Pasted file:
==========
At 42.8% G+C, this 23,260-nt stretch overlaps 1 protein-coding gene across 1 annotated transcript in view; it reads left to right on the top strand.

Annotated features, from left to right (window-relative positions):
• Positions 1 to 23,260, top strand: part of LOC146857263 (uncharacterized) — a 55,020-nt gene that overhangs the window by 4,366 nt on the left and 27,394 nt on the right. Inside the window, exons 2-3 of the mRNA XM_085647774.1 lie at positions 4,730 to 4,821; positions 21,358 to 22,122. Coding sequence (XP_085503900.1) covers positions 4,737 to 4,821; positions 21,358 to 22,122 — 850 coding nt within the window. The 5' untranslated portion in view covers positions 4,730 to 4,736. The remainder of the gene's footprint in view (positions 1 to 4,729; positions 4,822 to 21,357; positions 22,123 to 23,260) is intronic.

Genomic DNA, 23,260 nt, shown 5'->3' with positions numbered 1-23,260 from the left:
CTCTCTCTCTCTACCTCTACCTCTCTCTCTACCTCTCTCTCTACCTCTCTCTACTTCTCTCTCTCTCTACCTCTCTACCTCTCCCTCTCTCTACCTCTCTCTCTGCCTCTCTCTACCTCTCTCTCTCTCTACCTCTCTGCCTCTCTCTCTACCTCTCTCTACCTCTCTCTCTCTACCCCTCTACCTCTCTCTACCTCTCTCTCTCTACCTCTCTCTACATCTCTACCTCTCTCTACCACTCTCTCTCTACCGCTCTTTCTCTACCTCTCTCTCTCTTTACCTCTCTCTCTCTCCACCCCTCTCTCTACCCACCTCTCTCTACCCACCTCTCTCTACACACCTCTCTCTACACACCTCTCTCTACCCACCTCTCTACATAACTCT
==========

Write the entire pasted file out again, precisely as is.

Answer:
At 42.8% G+C, this 23,260-nt stretch overlaps 1 protein-coding gene across 1 annotated transcript in view; it reads left to right on the top strand.

Annotated features, from left to right (window-relative positions):
• Positions 1 to 23,260, top strand: part of LOC146857263 (uncharacterized) — a 55,020-nt gene that overhangs the window by 4,366 nt on the left and 27,394 nt on the right. Inside the window, exons 2-3 of the mRNA XM_085647774.1 lie at positions 4,730 to 4,821; positions 21,358 to 22,122. Coding sequence (XP_085503900.1) covers positions 4,737 to 4,821; positions 21,358 to 22,122 — 850 coding nt within the window. The 5' untranslated portion in view covers positions 4,730 to 4,736. The remainder of the gene's footprint in view (positions 1 to 4,729; positions 4,822 to 21,357; positions 22,123 to 23,260) is intronic.

Genomic DNA, 23,260 nt, shown 5'->3' with positions numbered 1-23,260 from the left:
CTCTCTCTCTCTACCTCTACCTCTCTCTCTACCTCTCTCTCTACCTCTCTCTACTTCTCTCTCTCTCTACCTCTCTACCTCTCCCTCTCTCTACCTCTCTCTCTGCCTCTCTCTACCTCTCTCTCTCTCTACCTCTCTGCCTCTCTCTCTACCTCTCTCTACCTCTCTCTCTCTACCCCTCTACCTCTCTCTACCTCTCTCTCTCTACCTCTCTCTACATCTCTACCTCTCTCTACCACTCTCTCTCTACCGCTCTTTCTCTACCTCTCTCTCTCTTTACCTCTCTCTCTCTCCACCCCTCTCTCTACCCACCTCTCTCTACCCACCTCTCTCTACACACCTCTCTCTACACACCTCTCTCTACCCACCTCTCTACATAACTCT